The Haute Couture “Looks” of the Heidi Horten Collection in the Context of Fashion History
In its exhibition “Look”, the recently opened Heidi Horten Collection aims at juxtaposing art and fashion by displaying some of its patron’s haute couture garments in the context of the image of women in the arts. According to the collection, the title “Look” on the one hand should stand for the meanings of visual appearance and fashion style, on the other, it is meant as encouragement to discover the personal aspects of the collection.
This article aims at putting the haute couture collection into the context of fashion history rather rather than discussing whether the juxtaposition of arts and fashion succeeded. The focus is on selected garments designed for Heidi Horten-Goess and giving a background of what they represent in terms of fashion movements and philosophies of the designers. Not all the garments at the exhibition were dated, but the majority was from the early to mid-1980s and involve creations by Yves Saint Laurent, Givenchy, Dior, Jean Patou and Jean-Louis Scherrer.
In this article, the focus is on three couturiers who had more in common than just being active in the 1980s. Yves Saint Laurent, Marc Bohan and Jean-Louis Scherrer are connected through their work for the Maison Dior – with Saint Laurent and Scherrer soon setting out to start their own labels and Bohan shaping the maison for three decades. Whether this connection was important to Goess-Horten or whether she just commissioned the garments because she liked their looks, is, unfortunately, not known. Nevertheless, this connection offered an interesting red thread through – what seemed at first sight – randomly picked haute couture garments of the time.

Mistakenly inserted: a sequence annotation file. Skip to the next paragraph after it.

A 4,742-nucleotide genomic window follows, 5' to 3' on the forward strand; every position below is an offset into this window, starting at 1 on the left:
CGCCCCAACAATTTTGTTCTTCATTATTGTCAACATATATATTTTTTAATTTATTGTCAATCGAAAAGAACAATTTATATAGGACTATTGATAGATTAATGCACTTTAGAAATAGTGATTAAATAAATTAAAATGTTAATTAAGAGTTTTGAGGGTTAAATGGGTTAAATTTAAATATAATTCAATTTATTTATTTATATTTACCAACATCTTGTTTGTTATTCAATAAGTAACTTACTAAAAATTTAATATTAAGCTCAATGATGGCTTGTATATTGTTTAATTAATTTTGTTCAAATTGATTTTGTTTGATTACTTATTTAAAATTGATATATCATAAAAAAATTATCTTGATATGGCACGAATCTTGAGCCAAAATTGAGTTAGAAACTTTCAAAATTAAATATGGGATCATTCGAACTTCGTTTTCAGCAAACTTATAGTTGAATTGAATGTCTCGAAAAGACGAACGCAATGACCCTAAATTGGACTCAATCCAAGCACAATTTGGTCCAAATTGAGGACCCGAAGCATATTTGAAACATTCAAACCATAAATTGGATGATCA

Who Was Heidi Horten-Goess?
Before diving into medias res, the owner and collector of the art and fashion needs to be discussed. Heidi Horten-Goess (born in 1941 in Vienna) was the widow of Helmut Horten, a German businessman who she married when was 19. After his death, she inherited his fortune which was estimated by Forbes to have been USD 3 billion in 2020. In Austria, before being known for her art collection, Horten-Goess was a figure of public interest due to the controversies about the foundations of her husband’s business: Helmut Horten managed to acquire several Jewish-owned department stores benefiting from the Nazi regime in Germany. (These were also confirmed by the study which was commissioned by the foundation itself which can be downloaded from the museum’s website in German.) Horten-Goess’s views on her late husband’s business practice in the Third Reich which later served as the basis for his wealth after the war are unknown, as she herself never spoke about it in public. Horten Goess died in 2022, shortly after her museum was officially opened. (1)
Yves Saint Laurent
A big number of garments exhibited at “Look” are from the Maison Yves Saint Laurent and they involve a red Moroccan-inspired cocktail ensemble, a short pink cocktail dress, a “Matisse”-gown and several other gowns. They illustrate Saint Laurent’s passion for foreign countries which inspired him for many of his designs and also hint at his time at the Maison Dior in the early years of his career.
Yves Saint Laurent & Morocco
Yves Saint Laurent often incorporated influences of foreign countries, he discovered his interest for Japan in the early 1960s, he was heavily influenced by China in the 1970s and soon after, he also designed Indian-inspired garments. Despite this strong influence and interest, he did not enjoy travelling. Other than his second home in Morocco, Saint Laurent often did not visit the countries from which he drew inspiration.(2) In an interview with Catherine Deneuve (Globe, May 1, 1986) he said:
“I use my imagination to conjure up countries I don’t know. I hate to travel. For example, if I read a book about the Indies with photos or about Egypt, where I’ve never been, my imagination takes me there. That’s where I take the best trips.“Yves Saint Laurent (2)